Stravinsky - A Rehearsal Guide to the Rite of Spring
Stravinsky’s Rite of Spring is surely one of the great masterpieces of the symphonic literature. This guide may be more appropriate for advanced student orchestras than professional orchestras, but hopefully there will be food for thought for conductors of all calibers of orchestras.
My primary goal is to make the piece less daunting for the musician by showing phrase lengths, indicating grouping, and making the difficult passages routine through repetition. For example, while the constantly changing rhythms of the sacrificial dance at first may seem overwhelming, understanding the phrasing makes it logical and natural to play.
In this spirit, after initially explaining the phrase structure of the passages containing these changing rhythms, I start each rehearsal with #104-#111, #117-#121, #142-#149, #186-#192, and #192 to the end. I call these my “Rite of Spring calisthenics.” I also find it helpful to rehearse initially the beginning to #12 with just the winds, and #79 to #102 with just the strings to avoid a lot of sitting around for the players who are not involved with these sections. If I am really strapped for time, I will give the winds a 15 minute break and work with the strings, and then give the strings a 15 minute break and work with the winds, eliminating my break time.
In addition, I find a brief explanation with musical examples for those audience members not acquainted the piece to be very helpful. Although the Rite of Spring is almost 100 years old, it can still be difficult for those not used to the jarring dissonances and erratic rhythm.
I tell the audience of the riot that took place at first performance of the ballet performed by the Ballet Russe in Paris in 1913, with Vaslav Nijinsky as choreographer, Sergei Diaghilev as impresario, Pierre Monteux as conductor, and of the dozens of rehearsals needed by both the dancers and orchestra. I then have the bassoon play the opening 3 measures, explaining that this melody was taken from a book of Lithuanian folk songs that influenced Stravinsky. I also mention that this melody is typical of the melodies used for the Rite, encompassing a narrow range of notes.
Next we illustrate #13 to #14; perhaps this is the passage that set off the riot.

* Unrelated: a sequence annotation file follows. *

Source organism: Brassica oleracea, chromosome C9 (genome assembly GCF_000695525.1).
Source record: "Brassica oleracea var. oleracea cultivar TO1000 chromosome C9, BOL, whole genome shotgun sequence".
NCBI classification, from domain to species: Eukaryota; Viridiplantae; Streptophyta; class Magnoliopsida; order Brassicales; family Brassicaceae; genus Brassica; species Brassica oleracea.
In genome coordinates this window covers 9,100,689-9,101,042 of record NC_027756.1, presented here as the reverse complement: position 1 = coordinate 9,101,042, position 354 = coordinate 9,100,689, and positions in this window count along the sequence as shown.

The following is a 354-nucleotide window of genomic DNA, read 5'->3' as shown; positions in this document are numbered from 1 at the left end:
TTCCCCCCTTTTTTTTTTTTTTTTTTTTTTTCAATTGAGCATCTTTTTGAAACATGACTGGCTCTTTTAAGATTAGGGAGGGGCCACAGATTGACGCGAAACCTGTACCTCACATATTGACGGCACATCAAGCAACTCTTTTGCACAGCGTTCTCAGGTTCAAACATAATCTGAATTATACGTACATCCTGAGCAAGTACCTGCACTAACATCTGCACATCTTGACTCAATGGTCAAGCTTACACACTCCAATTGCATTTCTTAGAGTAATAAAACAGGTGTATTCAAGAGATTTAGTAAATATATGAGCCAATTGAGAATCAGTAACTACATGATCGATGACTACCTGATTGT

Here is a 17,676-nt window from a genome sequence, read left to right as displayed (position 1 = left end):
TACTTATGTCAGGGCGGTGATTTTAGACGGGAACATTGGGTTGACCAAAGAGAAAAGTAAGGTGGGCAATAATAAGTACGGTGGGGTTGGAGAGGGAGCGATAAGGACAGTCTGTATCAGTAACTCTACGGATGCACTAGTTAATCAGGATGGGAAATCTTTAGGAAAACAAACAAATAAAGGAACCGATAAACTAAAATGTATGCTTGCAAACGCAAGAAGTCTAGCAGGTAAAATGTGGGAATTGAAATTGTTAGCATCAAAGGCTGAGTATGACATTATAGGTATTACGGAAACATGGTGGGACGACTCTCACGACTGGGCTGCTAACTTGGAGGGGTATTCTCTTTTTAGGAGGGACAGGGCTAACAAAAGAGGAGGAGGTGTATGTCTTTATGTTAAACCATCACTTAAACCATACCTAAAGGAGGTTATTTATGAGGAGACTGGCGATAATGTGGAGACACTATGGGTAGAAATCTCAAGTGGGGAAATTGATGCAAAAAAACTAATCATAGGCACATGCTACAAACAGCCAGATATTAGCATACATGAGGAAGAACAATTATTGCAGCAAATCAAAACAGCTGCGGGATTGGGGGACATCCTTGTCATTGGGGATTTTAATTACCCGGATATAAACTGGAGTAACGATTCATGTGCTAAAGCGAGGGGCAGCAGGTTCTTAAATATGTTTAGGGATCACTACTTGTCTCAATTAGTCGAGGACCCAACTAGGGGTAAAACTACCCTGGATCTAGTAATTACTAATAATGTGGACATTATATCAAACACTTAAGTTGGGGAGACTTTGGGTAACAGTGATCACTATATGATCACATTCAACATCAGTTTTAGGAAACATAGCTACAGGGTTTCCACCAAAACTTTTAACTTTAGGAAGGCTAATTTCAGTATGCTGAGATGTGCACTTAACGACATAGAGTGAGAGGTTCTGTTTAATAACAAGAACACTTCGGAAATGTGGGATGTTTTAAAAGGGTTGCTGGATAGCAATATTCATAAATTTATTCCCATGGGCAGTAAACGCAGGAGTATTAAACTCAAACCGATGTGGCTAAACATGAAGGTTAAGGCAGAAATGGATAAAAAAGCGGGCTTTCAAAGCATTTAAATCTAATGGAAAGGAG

I then have the English horn play from #15 to #18 to demonstrate a typical ostinato found in the Rite. After about 20 seconds, the audience gets the idea!
Then we demonstrate the lovely melody in the Spring Rounds played by the flutes and violas from #51 to #53, followed by the somewhat grotesque version of the same melody at #53 for 4 measures. I allude to Walt Disney’s Fantasia, and ask the audience to remember the brontosaurus and other dinosaurs that roamed the earth in that section of the Disney classic.
These remarks help prepare the audience to what they are about to hear, and assist the audience in experiencing what took place nearly 100 years ago at that first performance.
I prefer to gesture to the principal bassoon to start on his own, rather than to beat the first measure. Note that the second part of the first measure is an augmentation of the first part. I then bring in the second horn in the second measure in tempo. I find it helpful to rehearse the clarinets and bass clarinets by themselves to ensure continuity, so that the lines are played without pause. I give the English horn just a little bit of time going into the last measure before #3.
Note that the dynamic for the bassoon at Piú mosso is only poco piú forte, not forte; young bassoonists may have a tendency to play much louder at that point. In the introduction, rhythmic accuracy is of paramount importance. I find it helpful to tell the players that they often overlap, and that the goal is to sound like one player, for example the flutes at #5 and at one measure before #7.